In early November, posters with statements against China’s Zero-COVID policy started appearing around the UBCO campus. If you’ve seen them, you may be wondering: what is this about?

Provided by Ronnie Cheng

China’s Zero-COVID policy has been enforced since the beginning of the pandemic.

While the general Chinese public understands the need for COVID restrictions, it is clear that they are frustrated with the way these restrictions have been used as a form of state control. 

With hastily imposed lockdowns where people are literally locked in, citizens report not having basic necessities for days – such as food – due to insufficient preparation time. Meanwhile, government supply handouts are infrequent, which means proper support is unavailable when lockdowns extend for longer than expected. And, with the drastic increase in demand, online grocers are often sold out.

Anyone in China who tests positive for COVID-19 must stay at a quarantine site, typically set up in office buildings or schools. Many are frustrated with the conditions in these quarantine sites, where people are often packed into a large room and given a cot to sleep on. Hygiene levels are low, considering how everyone is sharing facilities in buildings not meant for residential use. 

These concerns only scratch the surface of the multitude of issues faced under the Zero-COVID policy. 

During Shanghai’s lockdown in April 2022, drones were reportedly used to monitor citizens’ behaviours. When residents opened their windows to sing, they recounted hearing the following message broadcasted from a drone: “Control the soul's desire for freedom and do not open the window to sing. This behaviour has the risk of spreading the epidemic." 

With tensions brewing under the surface since the beginning of the pandemic, it is no surprise that the citizens of China have come to a breaking point. 

The Sitong Bridge Protest is often considered the spark that led to widespread action in the country.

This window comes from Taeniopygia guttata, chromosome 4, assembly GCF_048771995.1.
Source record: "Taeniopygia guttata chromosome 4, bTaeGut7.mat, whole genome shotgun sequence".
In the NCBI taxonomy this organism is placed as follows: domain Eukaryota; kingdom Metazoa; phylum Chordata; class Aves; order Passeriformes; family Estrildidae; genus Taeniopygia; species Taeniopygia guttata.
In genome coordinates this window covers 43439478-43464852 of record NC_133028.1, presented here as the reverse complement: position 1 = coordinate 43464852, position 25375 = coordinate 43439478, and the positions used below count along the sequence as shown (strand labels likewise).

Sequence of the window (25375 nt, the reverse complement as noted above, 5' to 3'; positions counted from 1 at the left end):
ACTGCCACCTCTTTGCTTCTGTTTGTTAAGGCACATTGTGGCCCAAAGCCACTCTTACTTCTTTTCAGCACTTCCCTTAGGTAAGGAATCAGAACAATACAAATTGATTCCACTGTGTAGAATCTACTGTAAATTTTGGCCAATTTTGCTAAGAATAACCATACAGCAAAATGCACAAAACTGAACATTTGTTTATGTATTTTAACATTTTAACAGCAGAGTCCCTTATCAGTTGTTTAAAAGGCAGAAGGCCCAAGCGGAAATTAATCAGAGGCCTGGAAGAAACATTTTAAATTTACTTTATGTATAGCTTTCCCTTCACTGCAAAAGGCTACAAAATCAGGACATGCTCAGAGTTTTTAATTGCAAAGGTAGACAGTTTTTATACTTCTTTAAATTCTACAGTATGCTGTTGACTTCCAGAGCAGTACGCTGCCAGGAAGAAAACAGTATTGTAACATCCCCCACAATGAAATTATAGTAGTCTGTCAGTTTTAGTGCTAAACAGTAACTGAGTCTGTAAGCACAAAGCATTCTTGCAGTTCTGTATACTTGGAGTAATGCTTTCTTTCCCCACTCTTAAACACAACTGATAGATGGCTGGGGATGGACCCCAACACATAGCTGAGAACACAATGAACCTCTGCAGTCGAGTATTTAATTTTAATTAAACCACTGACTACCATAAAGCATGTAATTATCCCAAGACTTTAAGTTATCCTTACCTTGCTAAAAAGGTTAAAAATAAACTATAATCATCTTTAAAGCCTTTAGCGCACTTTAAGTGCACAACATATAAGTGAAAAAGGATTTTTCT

As one of the posters states, “Oct 13th, 2022, a citizen put up Pro democracy banners in Beijing, he/she was arrested by police and related images were censored.”

This lone protester, whose identity and whereabouts is unknown, hung two banners with the following message on the bridge:

“Livelihood, Not Zero-Covid Policy. Freedom, Not Lockdown. Dignity, Not Propaganda. Reform, Not Cultural Revolution. Democracy, Not Dictatorship. Citizens, Not Slaves.” 

This message was then echoed in many informational posters addressing the situation in China, including the ones on campus. Despite strict Internet censorship in mainland China, photos and videos of the banner widely circulated on the Internet, clearly resonating with many Chinese citizens. 

The Sitong Bridge Protest and its aftermath marks the beginning of a wave of large-scale protests. 

In early November, workers at Foxconn’s iPhone assembly plant in Zhengzhou were locked-in due to a COVID-19 outbreak. 

While employees who tested positive were sent to a quarantine site, those who remained locked in the factory were required to continue working. Protests at the Foxconn plant began on November 23.

On November 24, ten people died in a fire at an apartment building in Ürümchi. Nine people were also injured

The city had been under strict restrictions since early August, and lockdown measures prevented residents from leaving the building efficiently. Fences around the compound also delayed the fire department’s response, which exacerbated the problem.

Provided by Ronnie Cheng

From the Ürümchi fire, the A4 Revolution was born. 

Peaceful gatherings to mourn the dead in large cities, such as Shanghai, were disrupted by police. On November 26, protesters started holding up blank pieces of paper as a way to express their dissatisfaction while never actually using words that would give authorities a reason to arrest them. 

Vigils and rallies were held around the world in solidarity with protesters in China. 

Joining this long list was UBCO, where a candlelight vigil was held outside Tim Hortons on November 30. 

For an hour in the freezing cold, approximately 30 people showed up to mourn the lost lives in Ürümchi. Several participants also held up blank sheets of paper, a reference to the A4 Revolution.

Provided by Ronnie Cheng

Since the 1989 Tiananmen Square Massacre, large-scale protests in China like these have been unheard of. Any form of dissent is shut down quickly. Therefore, considering how a movement of this magnitude has emerged so quickly, it is clear that the people of China are desperate.

As protests regarding China’s Zero-COVID policy start to gain traction, both in China and around the world, many of the posters on campus have been taken down. It is unclear who is responsible or why. However, supporters of the protests at UBCO have not been deterred, as they continue to put up posters around campus.

The lives of people in China rely on a worldwide awareness of the situation and to hold the Chinese government accountable. Chinese students at UBCO need the community’s support now more than ever to ensure that their voices are heard.